In assessing the first factor, FERC believes senior management should be actively involved in any comprehensive compliance program through frequent communication of their commitment to compliance, setting aside time to address compliance issues as they arise, encouraging employees to seek advice regarding compliance issues and establishing a compliance position within the company structure.
The second factor demands that a compliance program must also include effective preventative measures through training, accountability, and supervision, not just a checklist of performance standards.
The third factor weighs whether companies have uncovered violations as the result of internal auditing, followed by voluntary disclosure of problems to FERC.
Finally, FERC considers curative efforts to include whether a company imposes reprimands, suspensions, compensation reductions and termination for those infringements by employees.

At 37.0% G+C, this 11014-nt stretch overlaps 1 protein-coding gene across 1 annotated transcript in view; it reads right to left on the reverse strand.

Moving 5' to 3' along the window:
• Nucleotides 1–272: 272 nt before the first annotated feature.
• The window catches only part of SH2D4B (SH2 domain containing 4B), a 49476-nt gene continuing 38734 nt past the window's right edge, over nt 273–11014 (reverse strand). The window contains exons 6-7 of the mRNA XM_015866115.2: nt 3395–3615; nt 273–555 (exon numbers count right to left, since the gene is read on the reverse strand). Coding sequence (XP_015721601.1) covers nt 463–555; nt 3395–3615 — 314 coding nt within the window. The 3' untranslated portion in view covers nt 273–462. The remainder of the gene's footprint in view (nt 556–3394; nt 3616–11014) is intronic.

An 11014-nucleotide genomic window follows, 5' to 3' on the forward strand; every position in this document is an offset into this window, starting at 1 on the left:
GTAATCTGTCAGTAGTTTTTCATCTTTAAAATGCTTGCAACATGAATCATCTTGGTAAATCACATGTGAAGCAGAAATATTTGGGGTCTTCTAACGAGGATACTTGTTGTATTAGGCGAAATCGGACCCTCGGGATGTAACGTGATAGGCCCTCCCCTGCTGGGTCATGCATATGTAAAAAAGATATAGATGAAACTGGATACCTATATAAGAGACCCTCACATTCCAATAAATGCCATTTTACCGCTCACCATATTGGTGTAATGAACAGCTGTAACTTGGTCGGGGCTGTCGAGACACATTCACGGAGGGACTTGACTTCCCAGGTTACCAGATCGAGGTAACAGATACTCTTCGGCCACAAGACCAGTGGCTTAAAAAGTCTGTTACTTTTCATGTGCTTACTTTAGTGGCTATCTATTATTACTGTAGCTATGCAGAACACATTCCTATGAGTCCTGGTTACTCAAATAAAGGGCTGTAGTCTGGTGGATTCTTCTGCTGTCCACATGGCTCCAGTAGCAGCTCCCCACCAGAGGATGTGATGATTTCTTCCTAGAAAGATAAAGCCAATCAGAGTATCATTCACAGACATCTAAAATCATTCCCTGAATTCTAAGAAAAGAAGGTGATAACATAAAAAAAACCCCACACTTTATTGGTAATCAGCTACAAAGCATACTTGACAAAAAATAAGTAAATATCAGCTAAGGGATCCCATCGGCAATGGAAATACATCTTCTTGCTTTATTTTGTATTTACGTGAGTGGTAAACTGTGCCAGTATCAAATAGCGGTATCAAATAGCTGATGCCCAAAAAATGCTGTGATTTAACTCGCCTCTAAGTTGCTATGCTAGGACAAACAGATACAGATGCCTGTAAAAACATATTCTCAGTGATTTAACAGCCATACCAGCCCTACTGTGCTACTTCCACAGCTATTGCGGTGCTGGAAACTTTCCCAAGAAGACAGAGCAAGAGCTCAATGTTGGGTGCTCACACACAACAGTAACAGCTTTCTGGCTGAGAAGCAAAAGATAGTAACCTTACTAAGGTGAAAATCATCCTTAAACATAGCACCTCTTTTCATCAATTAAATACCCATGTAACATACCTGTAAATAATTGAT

This enforcement apparatus is obviously substantial. Now, however, many in Congress want even more regulatory oversight and deeper enforcement. Catchwords like ‘enhanced safety,’ ‘accountability,’ and ‘transparency’ are paramount, and dovetail with the regulators’ own announced or presumed intentions at greater oversight. Energy market participants should prepare and strengthen their compliance programs and anticipate the potential for audits and investigations now for the new regulatory environment ahead.
Gregory K. Lawrence is a partner in the Energy and Derivatives Markets Group of global law firm McDermott Will & Emery. Mr. Lawrence focuses his practice on regulatory proceedings, compliance and investigations, negotiations, governmental affairs and agency litigation relating to the wholesale and retail electricity and natural gas industries.